If it were me l would rectify original concern before preceding with any other work, ie recapping etc as you MAY introduce other problems and then you won't know where you are at.
     
  14. Stink Bear

    Stink Bear Member

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    Oldsansui441: I'm confused as well, I'll try to straighten some things out.
    The first unit I was working on had a weak and distorted right channel, I think the problem started fairly recently, but I'm not sure since it is not mine. I did swap all the output transistors for troubleshooting purposes, the symptom did not change. Using the advice from Tom B I found a bad resistor (R34), and replaced it with a resistor out of the unit that I just bought. I have operated that unit for probably 6 hours now with Advent Legacy I speakers. I would think the Legacy's would provide plenty of load for a test. It hasn't released any magic smoke and still sounds good. That unit belongs to a friend, it is his garage stereo, it went through a house fire, it will not be taken care of and I don't think it's worth any more of my time or effort. I got it going, I learned a little bit from it, and I'm content to leave it alone now.

    The unit that I just bought had a weak and distorted right channel when I got it a week ago. I bought it from a record store owner, he said he tried to figure out what was wrong with it but I get the impression that he knows considerably less about electronics than I do. I doubt he replaced any components. Apparently at some point in it's life though, someone repaired, or tried to repair it, that's all the history I know on that one. That unit had an obvious burn spot, R30 was fried. I replaced the resistor and powered up the unit, it worked for a few minutes but when I turned up the volume R30 smoked again. That's when I checked Q4, VR4, R28, & R32, they are all good. I was going to stop testing there. I planned on replacing Q3, Q4, Q5, Q6, Q7, Q8, R30, and R34. Q3-6 will get the 512-KSC2383YTA's, and Q7 & Q8 will get the 512-KSA1013YBU's.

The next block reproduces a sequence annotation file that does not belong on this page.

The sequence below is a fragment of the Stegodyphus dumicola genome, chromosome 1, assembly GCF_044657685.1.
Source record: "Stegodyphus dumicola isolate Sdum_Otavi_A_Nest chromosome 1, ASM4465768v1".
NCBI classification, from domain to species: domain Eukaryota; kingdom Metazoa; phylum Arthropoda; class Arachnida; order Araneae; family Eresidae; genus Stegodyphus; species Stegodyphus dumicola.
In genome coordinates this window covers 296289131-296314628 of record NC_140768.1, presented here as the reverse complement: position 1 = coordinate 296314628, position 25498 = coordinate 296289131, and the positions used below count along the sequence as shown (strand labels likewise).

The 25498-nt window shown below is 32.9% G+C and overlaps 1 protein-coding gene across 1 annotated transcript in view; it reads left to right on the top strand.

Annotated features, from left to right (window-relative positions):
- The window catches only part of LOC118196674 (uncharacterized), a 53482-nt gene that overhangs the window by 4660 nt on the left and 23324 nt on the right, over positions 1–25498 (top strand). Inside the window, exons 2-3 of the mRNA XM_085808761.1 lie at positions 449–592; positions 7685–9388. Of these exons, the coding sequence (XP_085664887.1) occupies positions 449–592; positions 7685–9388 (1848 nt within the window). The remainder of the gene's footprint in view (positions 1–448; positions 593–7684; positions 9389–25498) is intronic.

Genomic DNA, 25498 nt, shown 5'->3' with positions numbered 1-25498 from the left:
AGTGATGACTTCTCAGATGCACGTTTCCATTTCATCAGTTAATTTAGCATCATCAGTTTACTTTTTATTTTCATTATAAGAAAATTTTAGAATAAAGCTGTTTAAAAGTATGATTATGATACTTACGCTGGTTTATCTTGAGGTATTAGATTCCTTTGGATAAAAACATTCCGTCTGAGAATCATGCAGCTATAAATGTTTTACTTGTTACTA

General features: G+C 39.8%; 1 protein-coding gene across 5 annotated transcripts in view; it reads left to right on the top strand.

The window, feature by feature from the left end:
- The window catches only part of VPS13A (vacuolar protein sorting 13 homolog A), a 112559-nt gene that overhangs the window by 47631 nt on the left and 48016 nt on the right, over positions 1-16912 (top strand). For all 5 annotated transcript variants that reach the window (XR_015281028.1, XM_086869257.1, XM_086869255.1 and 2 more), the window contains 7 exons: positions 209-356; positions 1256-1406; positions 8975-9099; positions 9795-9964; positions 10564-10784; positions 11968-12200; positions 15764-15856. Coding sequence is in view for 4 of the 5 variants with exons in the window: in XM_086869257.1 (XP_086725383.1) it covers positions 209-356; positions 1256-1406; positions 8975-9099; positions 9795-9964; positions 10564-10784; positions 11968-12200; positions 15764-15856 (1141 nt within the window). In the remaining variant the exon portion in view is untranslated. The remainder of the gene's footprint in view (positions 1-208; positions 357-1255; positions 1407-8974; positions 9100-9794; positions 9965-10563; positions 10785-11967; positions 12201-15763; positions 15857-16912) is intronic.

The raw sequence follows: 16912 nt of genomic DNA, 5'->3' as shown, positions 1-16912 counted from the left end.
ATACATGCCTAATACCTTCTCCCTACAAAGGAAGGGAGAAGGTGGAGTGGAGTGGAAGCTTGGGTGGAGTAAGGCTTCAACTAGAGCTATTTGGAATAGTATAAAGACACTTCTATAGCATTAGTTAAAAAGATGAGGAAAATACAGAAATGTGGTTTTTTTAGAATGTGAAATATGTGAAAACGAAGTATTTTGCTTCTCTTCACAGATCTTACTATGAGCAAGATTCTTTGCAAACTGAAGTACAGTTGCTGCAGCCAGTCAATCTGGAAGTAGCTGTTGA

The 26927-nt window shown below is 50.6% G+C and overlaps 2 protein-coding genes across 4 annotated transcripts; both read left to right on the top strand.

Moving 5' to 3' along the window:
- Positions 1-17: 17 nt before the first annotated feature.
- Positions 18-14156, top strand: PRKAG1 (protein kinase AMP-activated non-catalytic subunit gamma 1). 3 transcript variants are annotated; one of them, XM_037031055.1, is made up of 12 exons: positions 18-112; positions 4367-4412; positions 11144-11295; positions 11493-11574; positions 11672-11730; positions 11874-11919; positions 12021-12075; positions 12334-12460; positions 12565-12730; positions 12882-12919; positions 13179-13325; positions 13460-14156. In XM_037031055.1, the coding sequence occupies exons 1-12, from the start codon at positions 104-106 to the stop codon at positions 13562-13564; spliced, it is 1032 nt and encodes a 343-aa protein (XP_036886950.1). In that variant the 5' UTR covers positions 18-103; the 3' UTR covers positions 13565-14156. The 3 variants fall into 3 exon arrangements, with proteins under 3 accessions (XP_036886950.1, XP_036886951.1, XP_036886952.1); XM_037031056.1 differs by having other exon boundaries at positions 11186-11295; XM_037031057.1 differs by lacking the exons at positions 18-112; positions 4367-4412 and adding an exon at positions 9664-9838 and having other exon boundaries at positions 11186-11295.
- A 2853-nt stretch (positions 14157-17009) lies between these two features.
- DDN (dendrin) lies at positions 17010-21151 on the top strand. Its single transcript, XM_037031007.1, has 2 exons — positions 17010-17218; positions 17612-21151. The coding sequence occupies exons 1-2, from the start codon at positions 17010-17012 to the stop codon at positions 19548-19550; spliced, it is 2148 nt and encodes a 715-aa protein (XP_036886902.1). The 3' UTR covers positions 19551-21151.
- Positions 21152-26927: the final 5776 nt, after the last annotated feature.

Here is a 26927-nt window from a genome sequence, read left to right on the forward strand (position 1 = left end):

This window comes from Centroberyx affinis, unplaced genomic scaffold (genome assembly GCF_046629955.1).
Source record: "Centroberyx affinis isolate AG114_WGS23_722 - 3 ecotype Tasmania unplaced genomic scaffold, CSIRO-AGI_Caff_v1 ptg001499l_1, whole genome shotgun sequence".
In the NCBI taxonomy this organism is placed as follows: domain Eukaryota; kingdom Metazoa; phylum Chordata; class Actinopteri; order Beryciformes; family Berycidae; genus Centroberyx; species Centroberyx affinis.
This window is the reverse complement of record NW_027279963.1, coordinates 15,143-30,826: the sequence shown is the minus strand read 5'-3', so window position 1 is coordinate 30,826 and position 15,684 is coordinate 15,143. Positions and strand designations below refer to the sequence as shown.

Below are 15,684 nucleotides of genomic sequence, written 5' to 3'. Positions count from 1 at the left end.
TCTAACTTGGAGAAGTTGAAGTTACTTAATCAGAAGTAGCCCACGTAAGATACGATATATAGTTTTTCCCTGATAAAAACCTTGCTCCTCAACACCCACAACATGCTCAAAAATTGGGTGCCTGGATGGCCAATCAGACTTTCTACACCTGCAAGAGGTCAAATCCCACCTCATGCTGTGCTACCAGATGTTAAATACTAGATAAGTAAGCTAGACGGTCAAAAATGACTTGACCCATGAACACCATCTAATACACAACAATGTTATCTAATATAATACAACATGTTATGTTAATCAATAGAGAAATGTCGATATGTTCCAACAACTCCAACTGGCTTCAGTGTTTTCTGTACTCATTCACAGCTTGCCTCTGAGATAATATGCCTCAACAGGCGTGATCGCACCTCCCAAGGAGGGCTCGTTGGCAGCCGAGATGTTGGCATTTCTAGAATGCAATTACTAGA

Are you saying you think I need to check every component in the right channel of the board, and the output transistors?
    I don't plan to re-cap this one. I just want to get it functioning.

    I will be picking up the third unit tomorrow from the same record store. The owner says it's completely dead, no sign of power. If I can get that one functioning I may re-cap it. I've been looking for a unit to re-cap that won't be too difficult and isn't worth a lot of money. I have an SX-939 as my main stereo that I would like to re-cap, but I don't want to start on that one. I'll see how an easier and cheaper one goes first.
    Since you're apparently a Sansui fan, I'll let you know that I recently acquired an Eight Deluxe that I sometimes use as well. It's in good condition, and I like it almost as well as the 939.
    Thanks again.
     
  15. Oldsansui441

    Oldsansui441 AK Subscriber Subscriber

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    I would yes, but up to you of course. Most resistors can be checked in circuit, use the other channel as a reference.

    That makes sense and is a good plan. I too have an SX-939 that l have rebuilt and it is prob my favourite unit also.